Ohio Needs Workers Skilled in Clean Energy Economy, Says Coalition Group

The Apollo Alliance recommends strengthening Ohio's existing training infrastructure rather than investing in new programs.

In a report released on Jan. 25, "Mapping Green Career Pathways: Job Training Opportunities and Infrastructure in Ohio" the Apollo Alliance and Policy Matters Ohio points out that jobs in the construction and manufacturing sectors are projected to account for 55% of all new jobs in the emerging renewable energy and efficiency industries.

"The demand for clean energy workers is real and will only grow as federal, regional and state climate and energy policies move forward," said Elena Foshay, research associate for the Apollo Alliance and a co-author of the report. The Apollo Alliance is a coalition of labor, business, environmental, and community leaders working to catalyze a clean energy revolution.

"However, for Ohio to take full advantage of this job creation potential, it will need workers whose skills match the needs of the employers and industries of the clean energy economy," explained Foshay.

Ohio has lost more than 106,000 manufacturing jobs and 31,000 construction jobs in the last year alone.

Mapping Green Career Pathways identifies existing training programs that represent key elements of an integrated green workforce development system. According to the report, many of the elements of a green training infrastructure already exist in Ohio, but there are still gaps along the green career pathway that must be filled through stronger, more integrated training programs. To meet the growing demand for workers in the clean energy economy, the report proposes a series of policy recommendations that include:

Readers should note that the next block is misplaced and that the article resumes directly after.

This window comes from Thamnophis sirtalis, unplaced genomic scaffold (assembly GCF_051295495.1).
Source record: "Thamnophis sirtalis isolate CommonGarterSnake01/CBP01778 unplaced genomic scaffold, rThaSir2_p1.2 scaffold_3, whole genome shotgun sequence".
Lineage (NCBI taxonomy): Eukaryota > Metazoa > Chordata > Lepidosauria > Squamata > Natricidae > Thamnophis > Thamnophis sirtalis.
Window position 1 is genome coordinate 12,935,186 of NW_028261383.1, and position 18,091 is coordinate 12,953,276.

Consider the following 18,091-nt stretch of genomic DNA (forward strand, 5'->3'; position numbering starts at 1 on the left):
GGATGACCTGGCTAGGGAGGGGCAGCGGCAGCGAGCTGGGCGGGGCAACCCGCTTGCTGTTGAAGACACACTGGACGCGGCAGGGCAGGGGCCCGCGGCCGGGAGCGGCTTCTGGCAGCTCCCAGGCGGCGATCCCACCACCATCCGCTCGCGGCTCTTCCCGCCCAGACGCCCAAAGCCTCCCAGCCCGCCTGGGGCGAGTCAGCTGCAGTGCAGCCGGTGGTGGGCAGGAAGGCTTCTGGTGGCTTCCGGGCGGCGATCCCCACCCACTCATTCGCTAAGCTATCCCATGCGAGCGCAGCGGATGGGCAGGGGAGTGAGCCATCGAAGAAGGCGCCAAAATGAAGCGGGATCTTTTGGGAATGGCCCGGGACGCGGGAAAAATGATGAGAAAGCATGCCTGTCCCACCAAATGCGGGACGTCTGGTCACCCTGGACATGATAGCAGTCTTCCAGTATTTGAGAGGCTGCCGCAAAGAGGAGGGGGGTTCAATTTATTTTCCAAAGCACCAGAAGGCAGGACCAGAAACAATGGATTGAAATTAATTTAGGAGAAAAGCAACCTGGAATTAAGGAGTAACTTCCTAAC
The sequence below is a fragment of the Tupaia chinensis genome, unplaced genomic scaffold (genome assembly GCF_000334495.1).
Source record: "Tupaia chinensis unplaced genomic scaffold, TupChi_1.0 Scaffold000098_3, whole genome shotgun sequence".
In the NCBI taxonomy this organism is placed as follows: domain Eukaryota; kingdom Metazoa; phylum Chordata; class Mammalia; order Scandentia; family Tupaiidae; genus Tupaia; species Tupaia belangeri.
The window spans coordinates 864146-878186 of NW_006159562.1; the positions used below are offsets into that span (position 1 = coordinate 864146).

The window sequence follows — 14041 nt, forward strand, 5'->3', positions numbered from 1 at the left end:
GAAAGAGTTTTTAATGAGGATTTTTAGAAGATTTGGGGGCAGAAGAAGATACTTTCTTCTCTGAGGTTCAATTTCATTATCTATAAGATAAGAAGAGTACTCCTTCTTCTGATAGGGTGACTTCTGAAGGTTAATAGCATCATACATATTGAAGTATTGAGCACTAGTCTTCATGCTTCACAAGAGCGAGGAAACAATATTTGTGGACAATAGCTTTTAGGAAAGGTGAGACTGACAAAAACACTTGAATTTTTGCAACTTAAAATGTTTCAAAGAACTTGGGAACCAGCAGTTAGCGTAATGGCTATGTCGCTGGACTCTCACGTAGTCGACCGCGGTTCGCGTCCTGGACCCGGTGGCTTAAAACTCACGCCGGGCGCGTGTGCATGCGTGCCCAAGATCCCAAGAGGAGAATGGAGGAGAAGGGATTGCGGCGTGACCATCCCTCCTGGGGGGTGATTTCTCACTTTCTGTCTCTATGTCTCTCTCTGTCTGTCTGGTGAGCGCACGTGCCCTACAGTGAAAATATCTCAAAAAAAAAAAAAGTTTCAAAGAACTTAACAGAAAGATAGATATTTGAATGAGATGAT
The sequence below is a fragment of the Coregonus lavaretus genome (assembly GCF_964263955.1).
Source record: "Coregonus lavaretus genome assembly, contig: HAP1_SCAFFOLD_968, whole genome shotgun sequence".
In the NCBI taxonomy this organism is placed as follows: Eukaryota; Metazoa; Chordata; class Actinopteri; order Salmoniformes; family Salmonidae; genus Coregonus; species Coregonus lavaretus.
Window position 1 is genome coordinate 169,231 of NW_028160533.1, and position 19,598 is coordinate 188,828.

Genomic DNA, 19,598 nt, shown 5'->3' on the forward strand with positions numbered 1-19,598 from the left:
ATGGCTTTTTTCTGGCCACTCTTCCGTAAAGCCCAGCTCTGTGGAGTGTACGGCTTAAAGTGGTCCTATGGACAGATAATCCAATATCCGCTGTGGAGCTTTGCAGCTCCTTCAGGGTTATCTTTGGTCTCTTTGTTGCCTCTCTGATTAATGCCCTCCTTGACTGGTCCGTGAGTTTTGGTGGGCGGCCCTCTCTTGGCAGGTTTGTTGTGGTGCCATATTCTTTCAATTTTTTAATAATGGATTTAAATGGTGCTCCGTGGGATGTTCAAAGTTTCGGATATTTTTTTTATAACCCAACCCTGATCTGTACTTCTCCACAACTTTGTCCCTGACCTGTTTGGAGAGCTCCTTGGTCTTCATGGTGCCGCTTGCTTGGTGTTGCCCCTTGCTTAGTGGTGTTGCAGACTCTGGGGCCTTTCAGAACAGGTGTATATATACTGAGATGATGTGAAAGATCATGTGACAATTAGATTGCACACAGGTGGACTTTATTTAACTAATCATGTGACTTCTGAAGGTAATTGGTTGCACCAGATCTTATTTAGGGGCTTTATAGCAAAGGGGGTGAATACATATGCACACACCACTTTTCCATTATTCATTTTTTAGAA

• Filling in gaps by investing in existing programs, such as high school career-technical education and pre-apprenticeship training, rather than investing in new and sometimes unnecessary programs.
  • Breaking down silos and better integrating environmental, economic and workforce goals at the federal, state and local levels, so that investments in new training programs are driven by actual job growth.
  • Conditioning federal, state and local training grants and department of development funds on interagency collaboration, and prioritizing partnerships between training providers, unions, employers and Workforce Investment Boards.
  • Investing in career pathway models that emphasize flexibility so workers can easily move in and out of classroom-based training and employment.

"What's most important in Ohio is to develop green career pathways that help job seekers move from entry-level work into higher-paid, more specialized positions," said Piet van Lier, researcher at Policy Matters and report co-author.

The full report is available at www.ApolloAlliance.org

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